[00:02:30] the number of deaths per 1000 population. Similarly, we might want to get the mortality rate for a specific disease like heart disease. In other words, the annual mortality for heart disease per 1000 population. We take the number of deaths from heart disease in one year, divide that by the number of persons in the population at mid-year and multiply that by 1000. I think you're getting the gist of it. Now, let's take that a step further and combine the two previous mortalities and calculate the annual mortality
[00:03:00] from heart disease, per year, in adults 30 to 40 years of age, per 1000 population. We take the number of deaths from heart disease in one year, that occurred in the age group of 30 to 40-year-olds and divide that by the number of persons 30 to 40 years of age at mid-year and multiply that by 1000. Now, let's turn to case-fatality rate. Case-fatality rates are defined as the proportion of people who have a disease and who are dying from it, in a specified time period. It's actually a measure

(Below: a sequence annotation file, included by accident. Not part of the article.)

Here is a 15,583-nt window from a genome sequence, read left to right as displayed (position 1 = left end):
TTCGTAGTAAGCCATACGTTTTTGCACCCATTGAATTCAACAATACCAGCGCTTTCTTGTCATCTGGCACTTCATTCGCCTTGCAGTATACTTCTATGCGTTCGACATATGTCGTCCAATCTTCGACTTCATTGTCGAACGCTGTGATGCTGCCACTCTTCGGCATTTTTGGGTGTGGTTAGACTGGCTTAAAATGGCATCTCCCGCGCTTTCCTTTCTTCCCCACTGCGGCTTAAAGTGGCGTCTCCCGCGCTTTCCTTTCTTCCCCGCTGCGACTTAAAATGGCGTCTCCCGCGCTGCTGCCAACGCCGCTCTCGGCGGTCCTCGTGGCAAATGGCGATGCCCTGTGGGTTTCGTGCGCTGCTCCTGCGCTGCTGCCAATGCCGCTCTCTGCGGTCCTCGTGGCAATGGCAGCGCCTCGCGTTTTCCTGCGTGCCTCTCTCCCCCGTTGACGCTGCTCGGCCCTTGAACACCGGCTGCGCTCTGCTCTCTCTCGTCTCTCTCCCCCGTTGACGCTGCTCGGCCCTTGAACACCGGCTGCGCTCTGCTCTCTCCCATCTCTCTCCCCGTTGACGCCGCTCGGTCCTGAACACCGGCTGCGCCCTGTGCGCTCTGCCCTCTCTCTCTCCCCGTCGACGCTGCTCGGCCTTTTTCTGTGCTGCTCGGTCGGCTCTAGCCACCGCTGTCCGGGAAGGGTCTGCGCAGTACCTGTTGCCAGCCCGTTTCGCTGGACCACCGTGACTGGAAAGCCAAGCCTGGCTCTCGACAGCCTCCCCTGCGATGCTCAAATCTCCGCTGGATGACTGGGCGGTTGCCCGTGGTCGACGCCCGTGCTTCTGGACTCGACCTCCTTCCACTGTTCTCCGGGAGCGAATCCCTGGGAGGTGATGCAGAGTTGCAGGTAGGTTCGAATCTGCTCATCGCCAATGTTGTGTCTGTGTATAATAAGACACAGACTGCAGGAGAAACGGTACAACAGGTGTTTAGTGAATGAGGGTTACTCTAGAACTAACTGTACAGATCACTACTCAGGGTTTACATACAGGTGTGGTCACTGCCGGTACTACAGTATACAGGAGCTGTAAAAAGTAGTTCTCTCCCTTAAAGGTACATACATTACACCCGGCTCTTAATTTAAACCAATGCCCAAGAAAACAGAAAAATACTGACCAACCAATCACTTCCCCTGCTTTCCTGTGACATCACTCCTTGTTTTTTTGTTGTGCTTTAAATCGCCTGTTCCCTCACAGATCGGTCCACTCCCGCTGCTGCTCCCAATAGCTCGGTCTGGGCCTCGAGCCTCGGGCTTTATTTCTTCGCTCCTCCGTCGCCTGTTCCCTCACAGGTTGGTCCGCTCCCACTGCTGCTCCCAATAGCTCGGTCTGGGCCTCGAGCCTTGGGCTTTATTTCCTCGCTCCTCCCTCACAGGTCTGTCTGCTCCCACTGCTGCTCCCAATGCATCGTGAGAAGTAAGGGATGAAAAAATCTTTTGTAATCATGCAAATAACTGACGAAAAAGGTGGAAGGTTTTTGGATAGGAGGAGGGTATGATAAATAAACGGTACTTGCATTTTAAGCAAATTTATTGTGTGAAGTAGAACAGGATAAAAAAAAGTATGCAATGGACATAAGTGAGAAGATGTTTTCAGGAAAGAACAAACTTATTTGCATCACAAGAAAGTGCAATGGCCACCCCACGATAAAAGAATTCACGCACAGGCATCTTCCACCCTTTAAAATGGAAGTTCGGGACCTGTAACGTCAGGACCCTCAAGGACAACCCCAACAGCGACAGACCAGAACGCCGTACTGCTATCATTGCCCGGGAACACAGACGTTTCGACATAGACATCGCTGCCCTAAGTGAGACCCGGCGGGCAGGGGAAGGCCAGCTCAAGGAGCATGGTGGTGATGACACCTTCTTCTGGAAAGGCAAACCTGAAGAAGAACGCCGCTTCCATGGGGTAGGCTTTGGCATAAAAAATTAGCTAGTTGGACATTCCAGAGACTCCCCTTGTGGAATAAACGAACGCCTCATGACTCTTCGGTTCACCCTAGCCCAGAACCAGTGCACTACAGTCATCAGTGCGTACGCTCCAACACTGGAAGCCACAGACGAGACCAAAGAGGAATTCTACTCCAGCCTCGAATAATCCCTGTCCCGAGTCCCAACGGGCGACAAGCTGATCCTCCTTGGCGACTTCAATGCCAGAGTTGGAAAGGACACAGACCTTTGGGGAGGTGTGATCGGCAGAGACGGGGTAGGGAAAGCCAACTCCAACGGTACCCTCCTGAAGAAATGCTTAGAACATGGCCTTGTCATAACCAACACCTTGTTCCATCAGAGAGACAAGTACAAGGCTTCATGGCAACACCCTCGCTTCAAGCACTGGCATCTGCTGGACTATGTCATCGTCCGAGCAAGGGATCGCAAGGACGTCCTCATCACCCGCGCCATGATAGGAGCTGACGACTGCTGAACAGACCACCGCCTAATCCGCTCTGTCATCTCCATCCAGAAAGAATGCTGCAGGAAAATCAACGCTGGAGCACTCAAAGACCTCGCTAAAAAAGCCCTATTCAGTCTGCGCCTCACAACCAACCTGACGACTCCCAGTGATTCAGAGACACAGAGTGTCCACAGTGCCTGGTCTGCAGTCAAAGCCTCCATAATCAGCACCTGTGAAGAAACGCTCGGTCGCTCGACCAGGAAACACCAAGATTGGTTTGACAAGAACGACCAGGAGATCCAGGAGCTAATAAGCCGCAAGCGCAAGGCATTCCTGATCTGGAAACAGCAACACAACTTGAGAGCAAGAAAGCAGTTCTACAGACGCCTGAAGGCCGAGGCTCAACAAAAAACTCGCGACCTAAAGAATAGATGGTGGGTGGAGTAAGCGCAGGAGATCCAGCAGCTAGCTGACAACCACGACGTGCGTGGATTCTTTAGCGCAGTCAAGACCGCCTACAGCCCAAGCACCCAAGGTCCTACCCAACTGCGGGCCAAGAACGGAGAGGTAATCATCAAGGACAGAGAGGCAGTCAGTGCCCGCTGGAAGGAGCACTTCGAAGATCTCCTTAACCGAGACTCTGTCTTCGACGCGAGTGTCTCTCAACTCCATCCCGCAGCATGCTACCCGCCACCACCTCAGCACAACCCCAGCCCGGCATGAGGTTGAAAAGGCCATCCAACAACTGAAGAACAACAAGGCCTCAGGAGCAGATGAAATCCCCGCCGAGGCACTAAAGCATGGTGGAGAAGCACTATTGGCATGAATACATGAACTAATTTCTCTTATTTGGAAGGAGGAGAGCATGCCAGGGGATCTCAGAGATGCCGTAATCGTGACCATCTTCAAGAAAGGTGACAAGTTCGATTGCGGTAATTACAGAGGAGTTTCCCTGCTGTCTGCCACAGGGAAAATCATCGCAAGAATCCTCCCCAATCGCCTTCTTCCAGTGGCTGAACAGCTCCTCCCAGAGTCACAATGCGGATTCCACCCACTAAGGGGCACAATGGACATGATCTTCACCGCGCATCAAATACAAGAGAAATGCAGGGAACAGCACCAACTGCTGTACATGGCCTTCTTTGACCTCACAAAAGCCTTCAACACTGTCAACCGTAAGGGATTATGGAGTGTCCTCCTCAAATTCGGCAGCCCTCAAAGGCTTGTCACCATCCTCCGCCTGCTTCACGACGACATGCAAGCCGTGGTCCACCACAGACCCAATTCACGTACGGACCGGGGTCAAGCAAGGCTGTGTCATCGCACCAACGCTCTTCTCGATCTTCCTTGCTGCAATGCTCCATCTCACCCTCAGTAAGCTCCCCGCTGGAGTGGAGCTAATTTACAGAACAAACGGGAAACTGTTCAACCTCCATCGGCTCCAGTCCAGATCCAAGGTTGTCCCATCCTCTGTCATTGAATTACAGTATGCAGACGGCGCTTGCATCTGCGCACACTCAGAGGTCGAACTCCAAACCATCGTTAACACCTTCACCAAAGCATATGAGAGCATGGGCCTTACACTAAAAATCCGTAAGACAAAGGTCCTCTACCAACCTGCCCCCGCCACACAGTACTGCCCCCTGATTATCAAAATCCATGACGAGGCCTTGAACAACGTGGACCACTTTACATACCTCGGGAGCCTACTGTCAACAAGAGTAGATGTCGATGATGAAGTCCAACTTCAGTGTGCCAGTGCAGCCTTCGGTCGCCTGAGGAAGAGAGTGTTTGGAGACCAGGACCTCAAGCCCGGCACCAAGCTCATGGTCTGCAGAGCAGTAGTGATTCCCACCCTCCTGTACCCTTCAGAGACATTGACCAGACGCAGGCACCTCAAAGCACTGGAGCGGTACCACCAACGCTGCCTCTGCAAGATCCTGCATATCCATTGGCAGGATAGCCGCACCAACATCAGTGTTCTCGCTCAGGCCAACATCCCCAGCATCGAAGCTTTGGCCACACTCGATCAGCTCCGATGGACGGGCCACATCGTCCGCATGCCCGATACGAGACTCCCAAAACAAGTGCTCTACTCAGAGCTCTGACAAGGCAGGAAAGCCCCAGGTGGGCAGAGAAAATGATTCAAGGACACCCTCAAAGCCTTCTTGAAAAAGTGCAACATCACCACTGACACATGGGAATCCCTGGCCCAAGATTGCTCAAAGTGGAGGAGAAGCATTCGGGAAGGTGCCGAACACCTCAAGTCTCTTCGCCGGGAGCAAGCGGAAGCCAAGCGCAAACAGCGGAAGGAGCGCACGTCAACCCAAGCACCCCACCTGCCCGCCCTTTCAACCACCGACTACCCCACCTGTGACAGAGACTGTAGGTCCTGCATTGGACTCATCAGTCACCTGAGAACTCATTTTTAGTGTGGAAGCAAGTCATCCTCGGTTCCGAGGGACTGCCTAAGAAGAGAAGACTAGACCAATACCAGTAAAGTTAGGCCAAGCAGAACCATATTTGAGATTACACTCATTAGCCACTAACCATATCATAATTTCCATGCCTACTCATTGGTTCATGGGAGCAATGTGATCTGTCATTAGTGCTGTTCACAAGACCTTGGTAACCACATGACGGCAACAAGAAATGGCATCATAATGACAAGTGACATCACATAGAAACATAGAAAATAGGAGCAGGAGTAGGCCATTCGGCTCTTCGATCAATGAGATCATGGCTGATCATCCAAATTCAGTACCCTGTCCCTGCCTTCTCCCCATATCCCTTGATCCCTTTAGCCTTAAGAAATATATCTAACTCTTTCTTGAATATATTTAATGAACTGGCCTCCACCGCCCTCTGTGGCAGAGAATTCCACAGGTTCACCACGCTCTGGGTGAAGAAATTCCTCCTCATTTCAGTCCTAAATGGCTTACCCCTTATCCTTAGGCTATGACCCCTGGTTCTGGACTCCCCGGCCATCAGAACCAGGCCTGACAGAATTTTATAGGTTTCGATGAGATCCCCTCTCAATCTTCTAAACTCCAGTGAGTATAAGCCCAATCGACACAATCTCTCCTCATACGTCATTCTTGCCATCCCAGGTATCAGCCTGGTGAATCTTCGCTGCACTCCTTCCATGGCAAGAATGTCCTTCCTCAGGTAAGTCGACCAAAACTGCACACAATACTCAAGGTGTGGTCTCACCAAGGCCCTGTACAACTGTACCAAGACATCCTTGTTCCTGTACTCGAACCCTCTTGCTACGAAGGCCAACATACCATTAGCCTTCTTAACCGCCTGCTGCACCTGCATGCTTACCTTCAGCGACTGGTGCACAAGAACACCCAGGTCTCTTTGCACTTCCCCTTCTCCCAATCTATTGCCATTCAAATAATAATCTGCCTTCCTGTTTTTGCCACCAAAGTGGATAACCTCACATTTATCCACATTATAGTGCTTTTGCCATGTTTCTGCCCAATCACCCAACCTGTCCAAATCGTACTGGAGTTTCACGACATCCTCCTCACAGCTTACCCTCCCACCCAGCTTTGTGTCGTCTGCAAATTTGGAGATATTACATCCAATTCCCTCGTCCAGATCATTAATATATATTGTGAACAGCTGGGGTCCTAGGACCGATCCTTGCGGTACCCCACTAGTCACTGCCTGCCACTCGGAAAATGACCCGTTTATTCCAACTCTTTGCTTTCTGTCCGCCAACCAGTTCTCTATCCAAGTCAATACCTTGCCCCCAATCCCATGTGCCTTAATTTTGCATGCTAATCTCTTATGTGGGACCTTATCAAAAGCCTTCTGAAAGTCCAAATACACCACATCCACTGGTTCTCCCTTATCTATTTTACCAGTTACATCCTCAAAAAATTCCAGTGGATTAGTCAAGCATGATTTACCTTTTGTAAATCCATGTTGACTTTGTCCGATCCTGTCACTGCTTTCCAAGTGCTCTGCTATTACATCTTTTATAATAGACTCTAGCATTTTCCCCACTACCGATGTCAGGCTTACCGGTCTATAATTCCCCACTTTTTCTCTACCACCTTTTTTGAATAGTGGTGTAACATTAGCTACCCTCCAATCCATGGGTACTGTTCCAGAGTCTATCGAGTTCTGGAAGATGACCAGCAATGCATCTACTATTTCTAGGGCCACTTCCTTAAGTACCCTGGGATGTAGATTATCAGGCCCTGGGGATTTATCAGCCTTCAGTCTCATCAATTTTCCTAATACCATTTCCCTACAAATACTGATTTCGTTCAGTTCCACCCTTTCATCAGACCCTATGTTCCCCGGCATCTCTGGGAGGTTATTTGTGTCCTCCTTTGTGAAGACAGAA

[00:03:30] of disease severity. It's calculated as the number of deaths during a specific time period after its onset, let's say heart disease, divided by the number of persons with heart disease in that period. Case-fatality rates are a great way to measure the benefits of a new drug or intervention. Now, let's turn to proportionate mortality. That's defined as the proportion of all deaths that die from a certain disease. Let's take heart disease, again. So, the proportionate mortality from heart disease, in this specific time period, would be calculated as the